“Hi! We’re home!” We’ve returned from an early New Year’s Eve at the Draughthause, our favorite bar that serves free bratwurst and knockwursts on Saturday afternoons. We had a couple of delicious beers and brought a growler for our evening, since we don’t go out on NYE.

The sound of something being hit repeatedly is the first thing we hear. It’s Penny Pie, hitting her plastic crate walls with a powerful, happy tail. We’ve been gone a few hours and she’s so happy to see us you might have thought we’d been gone for months. Ian lets her out and there is a mad, gleeful dash around our legs, through the apartment, and around our legs again. Then it’s back in the crate to rescue the Kong, which she clutches in her jaws on her next fifteen laps through the living room. Her body wriggles and thrashes, in her joy.

We’ve had her for three days and already she loves us so much it’s hard to look in her eyes. She is so smart that she’s mastered standing, kisses, early stages of “find it” and the agility ramp at the dog park.
She’s friendly with the other dogs but happy to be on her own. When they are running as a pack, chasing the designated “it” she might join in, but she might just explore an uncharted corner. She runs with them when she wants, but when they catch the dog playing rabbit and engage in play fights she circles around, smiling but not engaging. She runs back to check in with us, asking “is everything cool?” with her easygoing smile, and curious eyes. When another dog is introduced she keeps close to us to stay safe and calm. She speeds around with the fast dogs, enjoying the speed in those muscular legs, powerful and fluid, excited to meet other dogs and play doggy games.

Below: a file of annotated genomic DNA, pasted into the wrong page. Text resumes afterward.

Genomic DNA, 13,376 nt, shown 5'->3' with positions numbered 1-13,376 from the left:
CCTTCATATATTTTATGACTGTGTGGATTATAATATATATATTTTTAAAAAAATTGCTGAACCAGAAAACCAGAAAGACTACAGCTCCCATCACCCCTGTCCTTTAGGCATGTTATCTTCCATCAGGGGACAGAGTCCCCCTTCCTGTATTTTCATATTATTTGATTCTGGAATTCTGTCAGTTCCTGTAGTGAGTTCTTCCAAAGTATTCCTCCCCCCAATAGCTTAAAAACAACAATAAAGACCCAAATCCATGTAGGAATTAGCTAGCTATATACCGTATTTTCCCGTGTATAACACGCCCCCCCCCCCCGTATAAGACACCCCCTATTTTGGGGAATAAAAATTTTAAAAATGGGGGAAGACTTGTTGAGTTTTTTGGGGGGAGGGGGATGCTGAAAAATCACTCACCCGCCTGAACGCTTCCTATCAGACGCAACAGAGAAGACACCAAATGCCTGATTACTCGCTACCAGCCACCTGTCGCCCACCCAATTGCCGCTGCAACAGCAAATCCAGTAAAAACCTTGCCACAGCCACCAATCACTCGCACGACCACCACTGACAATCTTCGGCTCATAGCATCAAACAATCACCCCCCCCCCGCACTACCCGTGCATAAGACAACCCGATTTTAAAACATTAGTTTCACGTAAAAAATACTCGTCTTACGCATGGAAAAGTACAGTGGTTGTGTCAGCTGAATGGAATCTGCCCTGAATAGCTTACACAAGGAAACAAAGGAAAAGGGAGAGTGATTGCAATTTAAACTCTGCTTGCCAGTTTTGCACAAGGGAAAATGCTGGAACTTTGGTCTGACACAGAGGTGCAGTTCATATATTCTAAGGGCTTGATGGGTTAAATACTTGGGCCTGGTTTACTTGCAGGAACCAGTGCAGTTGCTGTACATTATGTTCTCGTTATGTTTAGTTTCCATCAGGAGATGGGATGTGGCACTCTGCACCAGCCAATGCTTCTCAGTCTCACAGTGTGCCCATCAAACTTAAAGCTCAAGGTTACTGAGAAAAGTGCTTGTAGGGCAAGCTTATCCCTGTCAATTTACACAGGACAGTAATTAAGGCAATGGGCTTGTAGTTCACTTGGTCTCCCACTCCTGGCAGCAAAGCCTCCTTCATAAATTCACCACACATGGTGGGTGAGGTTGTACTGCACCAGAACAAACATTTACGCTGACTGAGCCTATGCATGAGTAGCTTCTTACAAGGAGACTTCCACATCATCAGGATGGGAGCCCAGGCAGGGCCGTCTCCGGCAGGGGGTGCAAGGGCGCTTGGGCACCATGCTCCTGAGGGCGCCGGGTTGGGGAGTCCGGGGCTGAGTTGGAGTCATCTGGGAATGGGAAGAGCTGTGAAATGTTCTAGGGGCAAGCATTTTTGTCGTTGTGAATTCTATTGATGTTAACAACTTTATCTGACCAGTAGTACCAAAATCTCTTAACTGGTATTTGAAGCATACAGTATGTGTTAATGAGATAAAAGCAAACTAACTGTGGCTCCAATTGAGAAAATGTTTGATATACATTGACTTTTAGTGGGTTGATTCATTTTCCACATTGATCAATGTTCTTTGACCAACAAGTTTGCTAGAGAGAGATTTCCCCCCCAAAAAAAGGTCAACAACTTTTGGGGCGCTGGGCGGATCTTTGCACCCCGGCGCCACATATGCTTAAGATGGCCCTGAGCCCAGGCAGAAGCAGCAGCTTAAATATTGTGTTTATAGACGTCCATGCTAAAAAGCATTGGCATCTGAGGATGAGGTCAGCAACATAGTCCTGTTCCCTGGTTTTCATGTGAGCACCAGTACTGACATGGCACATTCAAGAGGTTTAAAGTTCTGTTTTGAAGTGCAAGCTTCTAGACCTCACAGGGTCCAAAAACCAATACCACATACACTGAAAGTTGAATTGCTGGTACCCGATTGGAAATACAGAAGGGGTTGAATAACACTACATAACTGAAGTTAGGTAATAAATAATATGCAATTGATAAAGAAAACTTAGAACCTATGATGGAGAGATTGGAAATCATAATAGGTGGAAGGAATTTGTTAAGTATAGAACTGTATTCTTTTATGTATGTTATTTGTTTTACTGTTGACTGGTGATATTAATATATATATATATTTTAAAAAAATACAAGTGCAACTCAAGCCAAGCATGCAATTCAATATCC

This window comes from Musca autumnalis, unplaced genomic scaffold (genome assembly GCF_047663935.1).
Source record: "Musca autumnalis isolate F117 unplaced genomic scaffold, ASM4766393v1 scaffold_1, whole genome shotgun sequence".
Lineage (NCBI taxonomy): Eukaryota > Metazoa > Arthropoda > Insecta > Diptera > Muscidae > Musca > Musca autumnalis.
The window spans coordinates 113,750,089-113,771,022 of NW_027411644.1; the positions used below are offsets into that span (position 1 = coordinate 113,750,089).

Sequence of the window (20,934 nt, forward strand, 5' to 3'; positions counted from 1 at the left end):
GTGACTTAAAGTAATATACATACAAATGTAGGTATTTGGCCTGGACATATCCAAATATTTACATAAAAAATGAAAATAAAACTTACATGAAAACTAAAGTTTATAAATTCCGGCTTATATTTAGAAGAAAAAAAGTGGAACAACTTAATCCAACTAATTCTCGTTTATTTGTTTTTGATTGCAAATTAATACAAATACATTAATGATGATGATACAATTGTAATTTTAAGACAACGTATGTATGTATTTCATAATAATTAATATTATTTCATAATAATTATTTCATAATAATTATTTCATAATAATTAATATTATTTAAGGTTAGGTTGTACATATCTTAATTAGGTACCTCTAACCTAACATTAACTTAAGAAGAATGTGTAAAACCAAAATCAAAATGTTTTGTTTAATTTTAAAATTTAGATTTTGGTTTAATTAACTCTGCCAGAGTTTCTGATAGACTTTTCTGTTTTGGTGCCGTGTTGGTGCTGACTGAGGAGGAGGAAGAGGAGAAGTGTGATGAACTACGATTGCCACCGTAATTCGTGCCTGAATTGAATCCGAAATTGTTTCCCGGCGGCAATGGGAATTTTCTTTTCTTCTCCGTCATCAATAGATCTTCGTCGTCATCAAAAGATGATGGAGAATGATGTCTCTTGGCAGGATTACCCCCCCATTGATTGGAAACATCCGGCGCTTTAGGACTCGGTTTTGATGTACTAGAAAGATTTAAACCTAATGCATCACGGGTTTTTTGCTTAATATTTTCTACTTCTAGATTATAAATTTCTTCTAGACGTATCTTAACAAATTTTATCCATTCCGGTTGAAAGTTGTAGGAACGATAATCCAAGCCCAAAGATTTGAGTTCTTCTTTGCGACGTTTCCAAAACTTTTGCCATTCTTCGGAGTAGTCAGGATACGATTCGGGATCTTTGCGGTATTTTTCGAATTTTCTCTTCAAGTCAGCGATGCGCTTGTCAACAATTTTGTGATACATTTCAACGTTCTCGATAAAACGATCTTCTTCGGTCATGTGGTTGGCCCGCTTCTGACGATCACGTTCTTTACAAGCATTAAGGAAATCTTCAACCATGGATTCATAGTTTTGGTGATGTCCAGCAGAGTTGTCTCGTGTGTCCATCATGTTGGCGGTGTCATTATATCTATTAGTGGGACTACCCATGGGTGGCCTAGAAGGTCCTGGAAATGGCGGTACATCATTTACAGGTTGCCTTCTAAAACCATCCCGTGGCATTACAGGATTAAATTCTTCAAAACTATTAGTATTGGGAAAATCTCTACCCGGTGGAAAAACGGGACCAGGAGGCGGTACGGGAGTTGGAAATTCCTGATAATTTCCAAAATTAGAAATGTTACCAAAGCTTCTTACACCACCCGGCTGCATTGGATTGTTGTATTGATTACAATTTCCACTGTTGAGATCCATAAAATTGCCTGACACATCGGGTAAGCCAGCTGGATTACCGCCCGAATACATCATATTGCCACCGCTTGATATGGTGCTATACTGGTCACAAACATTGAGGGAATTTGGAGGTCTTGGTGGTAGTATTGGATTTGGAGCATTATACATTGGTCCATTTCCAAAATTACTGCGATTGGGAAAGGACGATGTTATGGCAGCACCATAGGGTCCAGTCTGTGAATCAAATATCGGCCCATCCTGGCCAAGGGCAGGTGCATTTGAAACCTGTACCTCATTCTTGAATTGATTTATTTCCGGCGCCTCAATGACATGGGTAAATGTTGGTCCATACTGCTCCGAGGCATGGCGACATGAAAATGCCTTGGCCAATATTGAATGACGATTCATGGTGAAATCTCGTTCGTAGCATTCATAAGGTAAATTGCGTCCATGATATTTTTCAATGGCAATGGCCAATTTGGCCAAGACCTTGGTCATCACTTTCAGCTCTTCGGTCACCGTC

When she’s happy, her ears perk up, she smiles at us, and looks ready for any adventure.
When we go on walks it’s like we’ve leashed you, Julia. This dog has places to go! and I am not walking fast enough to get her there on time. I adore seeing her prance along, ears cocked, ready to chase another unfortunate squirrel. She hasn’t caught one, but it’s not for lack of trying (it’s because I won’t let her off the leash). She stands straight up in her effort to strain against the impending leash. Her legs scramble to get good footing so she can dash to the tree, and she’d probably climb it too.